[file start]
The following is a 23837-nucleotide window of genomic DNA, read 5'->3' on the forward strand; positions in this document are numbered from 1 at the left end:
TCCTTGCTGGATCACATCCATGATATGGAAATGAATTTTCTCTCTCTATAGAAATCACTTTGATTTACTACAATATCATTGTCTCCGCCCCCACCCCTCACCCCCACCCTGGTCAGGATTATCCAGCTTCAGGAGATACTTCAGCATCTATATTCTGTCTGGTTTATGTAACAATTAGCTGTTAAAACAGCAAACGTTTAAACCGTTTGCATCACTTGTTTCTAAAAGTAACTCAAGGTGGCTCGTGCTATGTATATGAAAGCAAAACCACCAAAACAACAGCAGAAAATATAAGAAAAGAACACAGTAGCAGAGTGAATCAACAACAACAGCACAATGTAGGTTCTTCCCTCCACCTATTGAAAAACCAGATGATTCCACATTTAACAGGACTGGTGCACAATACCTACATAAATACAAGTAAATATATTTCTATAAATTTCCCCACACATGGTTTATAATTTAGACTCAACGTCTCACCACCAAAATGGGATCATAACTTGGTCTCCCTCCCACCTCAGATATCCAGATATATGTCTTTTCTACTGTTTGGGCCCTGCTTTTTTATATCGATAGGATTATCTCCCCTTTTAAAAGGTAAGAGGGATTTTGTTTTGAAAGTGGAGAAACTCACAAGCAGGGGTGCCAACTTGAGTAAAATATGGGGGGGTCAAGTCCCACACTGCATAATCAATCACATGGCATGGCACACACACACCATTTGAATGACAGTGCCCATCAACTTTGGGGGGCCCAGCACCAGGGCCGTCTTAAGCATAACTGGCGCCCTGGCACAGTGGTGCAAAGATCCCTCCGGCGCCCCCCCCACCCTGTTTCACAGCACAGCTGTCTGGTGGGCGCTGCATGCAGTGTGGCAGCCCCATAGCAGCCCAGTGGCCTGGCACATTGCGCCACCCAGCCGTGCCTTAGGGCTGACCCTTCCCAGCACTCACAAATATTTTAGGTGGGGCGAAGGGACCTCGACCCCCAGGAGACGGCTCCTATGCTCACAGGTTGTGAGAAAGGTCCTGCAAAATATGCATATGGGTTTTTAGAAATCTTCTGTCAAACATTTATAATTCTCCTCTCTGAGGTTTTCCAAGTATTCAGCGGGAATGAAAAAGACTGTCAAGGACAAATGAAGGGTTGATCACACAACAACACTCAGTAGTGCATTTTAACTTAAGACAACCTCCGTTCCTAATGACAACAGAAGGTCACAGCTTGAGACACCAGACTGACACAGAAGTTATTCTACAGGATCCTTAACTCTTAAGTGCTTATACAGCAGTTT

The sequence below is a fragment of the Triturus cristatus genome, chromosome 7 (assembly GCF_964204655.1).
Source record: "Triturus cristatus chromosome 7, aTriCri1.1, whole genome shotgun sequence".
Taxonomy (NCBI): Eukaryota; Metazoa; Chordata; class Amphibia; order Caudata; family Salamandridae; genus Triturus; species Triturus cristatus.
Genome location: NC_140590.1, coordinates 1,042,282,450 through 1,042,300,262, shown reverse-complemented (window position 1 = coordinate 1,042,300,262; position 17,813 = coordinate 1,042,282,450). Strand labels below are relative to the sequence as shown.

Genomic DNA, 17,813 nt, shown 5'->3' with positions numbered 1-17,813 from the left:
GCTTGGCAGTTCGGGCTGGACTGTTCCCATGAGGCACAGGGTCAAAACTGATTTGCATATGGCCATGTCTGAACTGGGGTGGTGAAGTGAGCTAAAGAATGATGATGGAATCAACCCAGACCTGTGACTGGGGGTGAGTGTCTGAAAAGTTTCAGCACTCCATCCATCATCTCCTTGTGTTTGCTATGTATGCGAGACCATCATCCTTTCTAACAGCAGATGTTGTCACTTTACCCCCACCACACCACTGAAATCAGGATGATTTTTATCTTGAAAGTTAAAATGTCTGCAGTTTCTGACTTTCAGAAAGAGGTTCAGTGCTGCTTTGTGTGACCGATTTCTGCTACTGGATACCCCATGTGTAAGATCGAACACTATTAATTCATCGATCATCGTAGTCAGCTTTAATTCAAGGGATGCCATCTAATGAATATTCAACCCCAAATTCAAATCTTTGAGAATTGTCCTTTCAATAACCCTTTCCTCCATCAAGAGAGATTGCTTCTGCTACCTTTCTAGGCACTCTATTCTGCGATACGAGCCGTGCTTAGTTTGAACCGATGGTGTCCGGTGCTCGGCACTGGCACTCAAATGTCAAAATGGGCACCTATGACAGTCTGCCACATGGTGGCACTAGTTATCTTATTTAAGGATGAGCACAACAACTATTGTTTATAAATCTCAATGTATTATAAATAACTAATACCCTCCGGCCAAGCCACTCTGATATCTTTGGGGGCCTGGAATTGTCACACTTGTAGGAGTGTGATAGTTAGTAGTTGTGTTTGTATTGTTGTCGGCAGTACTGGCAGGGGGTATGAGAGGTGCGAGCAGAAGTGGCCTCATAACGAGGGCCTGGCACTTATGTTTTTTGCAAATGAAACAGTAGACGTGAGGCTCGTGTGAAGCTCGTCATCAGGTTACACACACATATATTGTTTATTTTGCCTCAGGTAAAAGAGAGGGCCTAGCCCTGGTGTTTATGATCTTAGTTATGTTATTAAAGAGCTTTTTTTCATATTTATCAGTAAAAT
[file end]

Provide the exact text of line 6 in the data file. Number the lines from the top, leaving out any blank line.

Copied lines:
Genome location: NC_140590.1, coordinates 1,042,282,450 through 1,042,300,262, shown reverse-complemented (window position 1 = coordinate 1,042,300,262; position 17,813 = coordinate 1,042,282,450). Strand labels below are relative to the sequence as shown.